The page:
By election day on Nov. 3, new COVID cases nationwide had more than doubled since a Sept. 13 trough. Of course, all eyes were on the election and concerns of voter fraud escalated. It initially appeared that President Trump had been reelected, but after a few days of recounting in various states, Joe Biden was named President-elect on Nov. 7, leaving millions of Americans even more suspicious of election fraud.

Despite tens of thousands of Trump supporters attending rallies throughout the nation, the 2020 election officials are saying Biden won the election. Lawsuits with allegations of massive voter fraud still plague the nation into 2021. -Photo Courtesy @DonaldTrump

With the number of new COVID cases still high at Thanksgiving and Christmas, many families chose to social distance and avoid the risk of exposure. Still, many Americans carried on with plans and tradition. The year closed with 20.1 million COVID-19 cases in the United States alone, with Florida accounting for more than 1.3 million of those cases. The virus has been blamed with over 350,000 deaths in the United States and over 22,000 of those deaths have been in Florida.

Through it all, congress skillfully managed to politicize every aspect of the pandemic. It is difficult, at best, to decipher the recent 1.4 trillion-dollar bill, which consists of 5,593 pages. Perhaps that is by design.

The year was not all bad, however, and we were left with glimmers of hope toward the end of 2020. The first Americans were vaccinated against the coronavirus on Dec. 14, after the U.S. Food and Drug Administration approved the emergency use of Pfizer’s COVID-19 vaccine.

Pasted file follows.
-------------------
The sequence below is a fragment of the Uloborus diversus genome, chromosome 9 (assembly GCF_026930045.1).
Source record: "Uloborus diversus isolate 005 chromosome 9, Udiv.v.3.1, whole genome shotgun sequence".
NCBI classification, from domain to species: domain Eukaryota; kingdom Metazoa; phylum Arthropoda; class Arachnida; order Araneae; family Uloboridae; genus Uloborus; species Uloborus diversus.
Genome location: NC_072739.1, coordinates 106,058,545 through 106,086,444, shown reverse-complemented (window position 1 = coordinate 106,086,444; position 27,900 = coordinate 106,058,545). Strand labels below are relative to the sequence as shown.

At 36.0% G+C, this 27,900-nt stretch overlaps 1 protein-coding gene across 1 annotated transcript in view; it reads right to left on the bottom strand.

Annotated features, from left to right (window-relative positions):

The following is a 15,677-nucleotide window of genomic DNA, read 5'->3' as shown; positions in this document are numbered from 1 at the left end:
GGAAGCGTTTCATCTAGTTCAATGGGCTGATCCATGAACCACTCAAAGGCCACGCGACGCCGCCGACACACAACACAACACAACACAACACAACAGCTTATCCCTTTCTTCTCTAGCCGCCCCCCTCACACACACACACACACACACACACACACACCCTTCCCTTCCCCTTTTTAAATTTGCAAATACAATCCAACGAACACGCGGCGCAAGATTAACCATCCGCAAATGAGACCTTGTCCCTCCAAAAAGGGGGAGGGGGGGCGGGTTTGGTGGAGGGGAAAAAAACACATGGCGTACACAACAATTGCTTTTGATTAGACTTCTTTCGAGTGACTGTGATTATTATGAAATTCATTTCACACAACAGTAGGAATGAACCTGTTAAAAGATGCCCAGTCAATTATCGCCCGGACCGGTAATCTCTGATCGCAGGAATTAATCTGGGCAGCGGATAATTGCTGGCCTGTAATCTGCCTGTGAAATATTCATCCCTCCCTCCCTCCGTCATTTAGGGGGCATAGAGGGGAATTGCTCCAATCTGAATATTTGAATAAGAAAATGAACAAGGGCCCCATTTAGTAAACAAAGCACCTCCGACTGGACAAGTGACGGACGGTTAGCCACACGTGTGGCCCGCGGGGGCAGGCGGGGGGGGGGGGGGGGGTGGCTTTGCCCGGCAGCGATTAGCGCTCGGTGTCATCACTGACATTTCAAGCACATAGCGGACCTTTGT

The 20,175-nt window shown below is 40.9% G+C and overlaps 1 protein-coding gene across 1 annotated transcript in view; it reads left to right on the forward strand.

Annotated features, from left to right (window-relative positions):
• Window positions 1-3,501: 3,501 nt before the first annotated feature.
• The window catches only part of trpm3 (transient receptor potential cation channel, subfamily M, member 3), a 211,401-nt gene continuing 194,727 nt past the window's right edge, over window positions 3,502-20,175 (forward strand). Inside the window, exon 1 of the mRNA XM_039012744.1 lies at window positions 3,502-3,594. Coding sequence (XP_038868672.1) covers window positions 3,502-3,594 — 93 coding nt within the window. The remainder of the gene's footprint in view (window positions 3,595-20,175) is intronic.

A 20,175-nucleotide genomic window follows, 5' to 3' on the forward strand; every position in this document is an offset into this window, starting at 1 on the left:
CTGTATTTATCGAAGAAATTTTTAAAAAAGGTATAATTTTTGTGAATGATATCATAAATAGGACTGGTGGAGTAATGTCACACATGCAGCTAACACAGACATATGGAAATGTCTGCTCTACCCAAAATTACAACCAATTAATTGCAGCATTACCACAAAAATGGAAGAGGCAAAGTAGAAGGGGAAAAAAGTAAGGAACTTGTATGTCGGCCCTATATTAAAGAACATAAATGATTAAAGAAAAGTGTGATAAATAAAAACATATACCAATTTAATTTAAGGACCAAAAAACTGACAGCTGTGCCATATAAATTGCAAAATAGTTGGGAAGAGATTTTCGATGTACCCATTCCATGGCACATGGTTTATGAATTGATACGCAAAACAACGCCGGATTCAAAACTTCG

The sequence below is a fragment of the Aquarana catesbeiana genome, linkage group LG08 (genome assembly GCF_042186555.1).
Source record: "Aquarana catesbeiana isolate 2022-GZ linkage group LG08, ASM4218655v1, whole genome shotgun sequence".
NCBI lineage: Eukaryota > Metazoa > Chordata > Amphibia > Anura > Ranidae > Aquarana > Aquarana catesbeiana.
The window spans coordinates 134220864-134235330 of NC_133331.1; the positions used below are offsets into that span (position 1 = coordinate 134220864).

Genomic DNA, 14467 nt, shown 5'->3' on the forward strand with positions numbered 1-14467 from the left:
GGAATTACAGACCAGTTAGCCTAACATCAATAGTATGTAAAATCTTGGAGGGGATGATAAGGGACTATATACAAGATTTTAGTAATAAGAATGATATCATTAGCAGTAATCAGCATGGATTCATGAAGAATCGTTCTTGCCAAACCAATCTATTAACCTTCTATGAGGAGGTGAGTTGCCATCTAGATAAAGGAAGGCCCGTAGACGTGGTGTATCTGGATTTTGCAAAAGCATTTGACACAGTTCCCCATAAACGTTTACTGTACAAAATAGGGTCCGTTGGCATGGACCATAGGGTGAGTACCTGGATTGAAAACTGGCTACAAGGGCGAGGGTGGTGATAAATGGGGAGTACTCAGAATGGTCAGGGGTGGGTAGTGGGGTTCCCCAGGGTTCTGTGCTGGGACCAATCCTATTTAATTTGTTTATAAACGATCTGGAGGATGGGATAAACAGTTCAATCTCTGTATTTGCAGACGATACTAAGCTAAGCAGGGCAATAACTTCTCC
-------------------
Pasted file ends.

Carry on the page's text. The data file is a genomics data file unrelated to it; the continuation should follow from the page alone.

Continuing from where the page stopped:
December 10, the FDA approved the first emergency use authorization of a COVID vaccine by Pfizer. -Photo Courtesy CDC

Many of us became stargazers on the night of Dec. 21, when Jupiter and Saturn appeared closer together than they had been in about 800 years. It formed what was called the “Christmas Star.”

Countless other good things happened throughout the year, many of which resulted from the pandemic. Two Pennsylvania dads started a bakeoff last April that led to them donating 15,000 cookies to essential workers. Jigsaw puzzles made a comeback and drive-in theaters experienced a renaissance in some places.

A Texas teen was awarded 25 thousand dollars in 3M’s Young Scientist competition in October after she developed a potential treatment for COVID-19. Grace Moore, A 12-year-old, became one of the youngest composers for the New York Philharmonic in November.

Certainly, 2020 was not all bad. It is doubtless that many great things happened that never made the news. Still, here’s hoping that 2021 will be a better year, bringing good health, hope, prosperity, peace and love for fellow man. Who knows, we might even be able to hug again, just like in the good old days. It is said that the most beautiful skies follow a storm.